T rekking the TMB’s southern half is arguably more challenging than its northern twin. Our trip commences near Chamonix; and surely no-one actually walks up to La Flegere when hiking from Les Praz de Chamonix to Les Houches? As an enlightened traveller, you certainly will not; and even if it is raining down in the Valley, you should hopefully get above the cloud cover and pick up the mythical Grand Balcon du Sud with ease.
When trekking the TMB’s southern half, the first two hours to Planpraz are fairly easy going, followed by a 45-minute climb up to a fine belvedere below the Col de Brevent and then the Col itself at 2368 metres altitude and a junction with the GR5/Via Alpina. If you are going to meet snow cover on the trail, then this is where it is likely to lay – and walking sticks are highly recommended. Once over the watershed, the sights off westwards make you realise that there are perhaps other walks in these parts that are worth considering at a later date.
Clamber up the steps alongside the day trippers to Brevent and into the restaurant with the Panoramic terrace and treat yourself to a plate of salad with French fries – so good they surely inspired Mr MacDonald himself. The service is complementary and the view across to the peak of Mont Blanc is difficult to beat – weather permitting.
Suitably fortified and rested, bid farewell to the concrete promontory and traverse a lunar-landscape-like surface to Bel-Lachat and another terrace panoramique. Then it is very much a downhill slalom past the animal park and statue of Christ to Les Houches and the comforts of your 3-star hotel. A great day’s hiking to get you up to speed with Part Two of this rite of passage.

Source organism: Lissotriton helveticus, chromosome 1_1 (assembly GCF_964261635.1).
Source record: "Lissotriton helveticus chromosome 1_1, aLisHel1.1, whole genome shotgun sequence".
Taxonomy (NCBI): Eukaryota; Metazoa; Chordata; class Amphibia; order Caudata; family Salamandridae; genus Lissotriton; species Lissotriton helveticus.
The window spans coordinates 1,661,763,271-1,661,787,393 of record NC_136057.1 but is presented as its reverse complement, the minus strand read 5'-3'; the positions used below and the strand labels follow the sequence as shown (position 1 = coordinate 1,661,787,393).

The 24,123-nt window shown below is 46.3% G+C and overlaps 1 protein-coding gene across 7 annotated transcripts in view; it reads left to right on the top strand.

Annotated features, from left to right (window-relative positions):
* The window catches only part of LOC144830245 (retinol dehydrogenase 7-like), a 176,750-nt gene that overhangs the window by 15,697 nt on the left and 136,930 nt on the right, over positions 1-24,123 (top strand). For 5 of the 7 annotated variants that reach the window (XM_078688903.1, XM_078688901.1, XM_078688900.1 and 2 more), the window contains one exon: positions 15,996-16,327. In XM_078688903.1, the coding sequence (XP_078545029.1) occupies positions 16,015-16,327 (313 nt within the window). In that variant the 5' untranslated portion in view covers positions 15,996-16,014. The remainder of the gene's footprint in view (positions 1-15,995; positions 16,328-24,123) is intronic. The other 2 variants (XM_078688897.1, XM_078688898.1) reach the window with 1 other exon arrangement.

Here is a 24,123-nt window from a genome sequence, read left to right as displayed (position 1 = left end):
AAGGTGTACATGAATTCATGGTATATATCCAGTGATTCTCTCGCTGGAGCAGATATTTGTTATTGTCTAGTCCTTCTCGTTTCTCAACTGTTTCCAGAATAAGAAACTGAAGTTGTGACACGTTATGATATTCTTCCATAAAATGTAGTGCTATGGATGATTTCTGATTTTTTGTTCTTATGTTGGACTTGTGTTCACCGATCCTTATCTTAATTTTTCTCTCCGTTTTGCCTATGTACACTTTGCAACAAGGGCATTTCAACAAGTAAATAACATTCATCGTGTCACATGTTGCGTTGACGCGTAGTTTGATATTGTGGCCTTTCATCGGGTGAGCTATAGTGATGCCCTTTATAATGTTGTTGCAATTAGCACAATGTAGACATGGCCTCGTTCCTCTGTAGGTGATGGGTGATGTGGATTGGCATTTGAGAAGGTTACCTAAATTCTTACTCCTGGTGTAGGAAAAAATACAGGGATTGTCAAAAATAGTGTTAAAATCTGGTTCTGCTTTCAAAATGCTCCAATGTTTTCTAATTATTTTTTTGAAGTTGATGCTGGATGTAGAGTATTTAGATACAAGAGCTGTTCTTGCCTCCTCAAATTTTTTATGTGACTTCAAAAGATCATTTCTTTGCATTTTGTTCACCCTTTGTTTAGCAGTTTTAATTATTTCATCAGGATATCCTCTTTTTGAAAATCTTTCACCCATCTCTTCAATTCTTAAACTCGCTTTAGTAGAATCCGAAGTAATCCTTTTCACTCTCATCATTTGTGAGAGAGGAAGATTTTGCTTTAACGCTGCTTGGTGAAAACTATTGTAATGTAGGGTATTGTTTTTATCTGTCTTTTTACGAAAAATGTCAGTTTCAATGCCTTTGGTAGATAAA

Les Houches to Les Contamines starts once again with a short cable car transfer that cuts out arguably the most monotonous climb on Le Tour. Once up to Bellevue [1801 m alt.], you can see the parting of the trails that comprises today’s choice: ahead for more challenging and rewarding Haute Route via Col de Tricot, or right for the more leisurely route via Col de Voza, especially in bad weather. Or why not add a night and walk both – well worth it!
Trekking the TMB’s Low Route involves a fair percentage of minor road walking; but, as is often the case, one can enjoy fine scenery from such quiet alpine roads that link together the charming chalet-dominated hamlets and villages of Haute Savoie. The off-road is never challenging and the gite at Le Champel makes for a fine, if early, lunch spot. The closing straight sees you following a fine ledge along the side of the Bon Nant river before you haul yourself up from the valley bottom and arrive almost directly outside the Contamines tourist office – uncanny how they always get the best spots!
The Haute Route is a different kettle of fish entirely. A couple of minor staircase sections [with metal ropes] precede the descent to one of the highlights of the tour itself – the rope bridge below the Glacier de Bionassay.
There may be a small stretch of shallow snow to traverse below the Col du Tricot, but the windswept col offers fine panoramic views before you commence the steep descent to Les Chalets de Miage and a highly-recommended lunch spot. And when we say steep, we mean it: it helps to have been weaned on goats’ milk!
If you are still not hungry, wait another hour, climb majestically out of the valley and enjoy a hearty lunch in the alpine meadows of Chalet du Truc. Thereafter, the descent to Les Contamines is measured until the lower reaches, where the forestry trails mimic the steepness of the town’s own Baroque church.
Les Contamines to Les Chapieux commences with a gentle 90-minute stroll along the river bank until Notre Dame de la Gorge. Then climb to Refuge de La Balme followed by the 600-metre ascent to Col du Bonhomme [2329 ms alt]. The Col is pretty desolate and windswept, with nothing much to keep you there longer than the time to catch your breath – but you might find a space in the shelter to escape from the gale and catch your breath.